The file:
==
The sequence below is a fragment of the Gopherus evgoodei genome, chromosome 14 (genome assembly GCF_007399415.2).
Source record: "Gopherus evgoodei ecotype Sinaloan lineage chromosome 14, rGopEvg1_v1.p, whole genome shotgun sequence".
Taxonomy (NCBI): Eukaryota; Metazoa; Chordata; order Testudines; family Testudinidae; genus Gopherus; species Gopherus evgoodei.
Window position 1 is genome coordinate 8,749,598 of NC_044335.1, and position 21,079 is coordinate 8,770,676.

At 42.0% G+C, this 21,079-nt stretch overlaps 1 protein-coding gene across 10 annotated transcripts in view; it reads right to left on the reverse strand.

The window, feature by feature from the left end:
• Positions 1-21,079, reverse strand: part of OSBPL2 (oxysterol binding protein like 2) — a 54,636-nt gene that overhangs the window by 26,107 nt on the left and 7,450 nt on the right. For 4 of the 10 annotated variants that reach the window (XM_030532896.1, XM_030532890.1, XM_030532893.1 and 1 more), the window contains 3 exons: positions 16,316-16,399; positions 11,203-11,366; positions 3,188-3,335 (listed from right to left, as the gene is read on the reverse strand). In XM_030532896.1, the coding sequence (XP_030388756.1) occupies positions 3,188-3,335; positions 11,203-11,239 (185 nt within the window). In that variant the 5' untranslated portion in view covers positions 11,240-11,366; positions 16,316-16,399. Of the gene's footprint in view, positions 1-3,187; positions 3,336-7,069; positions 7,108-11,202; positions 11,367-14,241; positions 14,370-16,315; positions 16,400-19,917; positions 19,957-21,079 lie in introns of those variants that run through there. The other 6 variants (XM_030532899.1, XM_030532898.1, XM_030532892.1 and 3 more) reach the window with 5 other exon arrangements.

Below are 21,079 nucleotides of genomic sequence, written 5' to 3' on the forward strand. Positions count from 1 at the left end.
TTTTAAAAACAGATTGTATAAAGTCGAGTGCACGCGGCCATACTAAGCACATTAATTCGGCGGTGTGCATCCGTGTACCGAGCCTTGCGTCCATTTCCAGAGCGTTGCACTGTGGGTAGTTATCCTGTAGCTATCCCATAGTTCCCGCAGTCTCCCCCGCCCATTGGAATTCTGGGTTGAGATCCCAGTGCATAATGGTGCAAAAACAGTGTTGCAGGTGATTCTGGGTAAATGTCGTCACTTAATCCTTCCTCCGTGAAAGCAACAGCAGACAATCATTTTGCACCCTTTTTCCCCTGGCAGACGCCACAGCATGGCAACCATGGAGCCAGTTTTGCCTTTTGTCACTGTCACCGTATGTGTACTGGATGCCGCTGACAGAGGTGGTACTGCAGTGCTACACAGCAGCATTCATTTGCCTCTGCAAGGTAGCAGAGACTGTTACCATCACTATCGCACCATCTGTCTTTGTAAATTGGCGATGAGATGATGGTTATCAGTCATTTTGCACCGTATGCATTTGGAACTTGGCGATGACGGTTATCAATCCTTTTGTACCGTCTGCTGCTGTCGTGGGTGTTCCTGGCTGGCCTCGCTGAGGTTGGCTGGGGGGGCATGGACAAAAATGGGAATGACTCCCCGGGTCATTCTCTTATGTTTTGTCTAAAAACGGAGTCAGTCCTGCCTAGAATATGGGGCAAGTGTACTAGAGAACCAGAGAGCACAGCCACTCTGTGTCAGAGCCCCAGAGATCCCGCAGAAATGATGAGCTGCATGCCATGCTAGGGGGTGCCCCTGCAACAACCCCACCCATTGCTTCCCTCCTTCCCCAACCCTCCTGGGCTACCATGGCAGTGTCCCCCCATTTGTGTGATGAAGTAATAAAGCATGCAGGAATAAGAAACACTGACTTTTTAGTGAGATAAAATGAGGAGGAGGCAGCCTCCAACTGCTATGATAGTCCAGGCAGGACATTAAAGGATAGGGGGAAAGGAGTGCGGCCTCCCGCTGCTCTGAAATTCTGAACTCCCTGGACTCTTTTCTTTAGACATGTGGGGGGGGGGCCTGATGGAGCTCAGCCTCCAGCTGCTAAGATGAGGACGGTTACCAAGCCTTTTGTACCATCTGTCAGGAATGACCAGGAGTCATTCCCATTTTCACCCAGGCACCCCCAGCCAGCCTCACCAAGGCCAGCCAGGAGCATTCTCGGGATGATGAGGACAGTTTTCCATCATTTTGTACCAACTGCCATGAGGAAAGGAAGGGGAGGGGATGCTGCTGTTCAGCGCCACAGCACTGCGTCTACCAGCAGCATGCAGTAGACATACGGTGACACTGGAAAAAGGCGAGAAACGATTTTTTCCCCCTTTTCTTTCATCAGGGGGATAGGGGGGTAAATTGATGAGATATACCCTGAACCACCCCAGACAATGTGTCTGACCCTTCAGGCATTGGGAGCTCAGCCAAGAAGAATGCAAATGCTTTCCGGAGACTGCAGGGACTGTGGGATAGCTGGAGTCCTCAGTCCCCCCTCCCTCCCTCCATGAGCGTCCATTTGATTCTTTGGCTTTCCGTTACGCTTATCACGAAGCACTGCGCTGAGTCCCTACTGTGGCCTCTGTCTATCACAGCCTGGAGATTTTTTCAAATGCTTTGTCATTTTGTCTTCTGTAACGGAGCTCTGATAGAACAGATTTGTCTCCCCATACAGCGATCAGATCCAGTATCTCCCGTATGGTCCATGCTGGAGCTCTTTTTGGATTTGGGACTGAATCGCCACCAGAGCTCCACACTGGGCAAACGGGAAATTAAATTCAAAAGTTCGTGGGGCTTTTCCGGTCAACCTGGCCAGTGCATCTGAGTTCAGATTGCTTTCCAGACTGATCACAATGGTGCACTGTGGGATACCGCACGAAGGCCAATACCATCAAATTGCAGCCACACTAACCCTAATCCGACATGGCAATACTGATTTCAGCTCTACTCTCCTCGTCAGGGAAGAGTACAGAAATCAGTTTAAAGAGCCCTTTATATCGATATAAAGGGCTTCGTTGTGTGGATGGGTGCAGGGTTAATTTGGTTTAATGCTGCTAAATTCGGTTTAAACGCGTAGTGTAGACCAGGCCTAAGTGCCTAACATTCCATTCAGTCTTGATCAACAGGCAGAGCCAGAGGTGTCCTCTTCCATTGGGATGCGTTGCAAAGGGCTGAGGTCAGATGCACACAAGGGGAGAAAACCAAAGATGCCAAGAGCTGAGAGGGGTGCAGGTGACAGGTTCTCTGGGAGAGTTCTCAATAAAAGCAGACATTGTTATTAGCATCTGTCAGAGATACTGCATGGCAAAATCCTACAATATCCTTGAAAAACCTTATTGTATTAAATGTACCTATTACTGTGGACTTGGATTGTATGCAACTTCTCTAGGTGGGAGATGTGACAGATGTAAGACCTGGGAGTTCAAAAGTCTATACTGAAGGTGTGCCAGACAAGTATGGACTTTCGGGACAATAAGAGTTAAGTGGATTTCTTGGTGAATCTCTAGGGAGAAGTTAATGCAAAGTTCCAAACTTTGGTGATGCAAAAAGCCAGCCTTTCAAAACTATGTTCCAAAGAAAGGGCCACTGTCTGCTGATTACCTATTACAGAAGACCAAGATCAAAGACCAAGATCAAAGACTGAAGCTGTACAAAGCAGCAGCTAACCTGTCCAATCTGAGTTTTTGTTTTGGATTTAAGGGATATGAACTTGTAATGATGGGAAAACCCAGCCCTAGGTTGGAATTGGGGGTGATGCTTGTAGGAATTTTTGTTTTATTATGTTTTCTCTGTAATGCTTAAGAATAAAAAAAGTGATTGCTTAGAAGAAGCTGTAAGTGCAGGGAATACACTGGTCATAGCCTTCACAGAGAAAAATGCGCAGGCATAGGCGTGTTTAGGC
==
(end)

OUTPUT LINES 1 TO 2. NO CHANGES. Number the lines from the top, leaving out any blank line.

The sequence below is a fragment of the Gopherus evgoodei genome, chromosome 14 (genome assembly GCF_007399415.2).
Source record: "Gopherus evgoodei ecotype Sinaloan lineage chromosome 14, rGopEvg1_v1.p, whole genome shotgun sequence".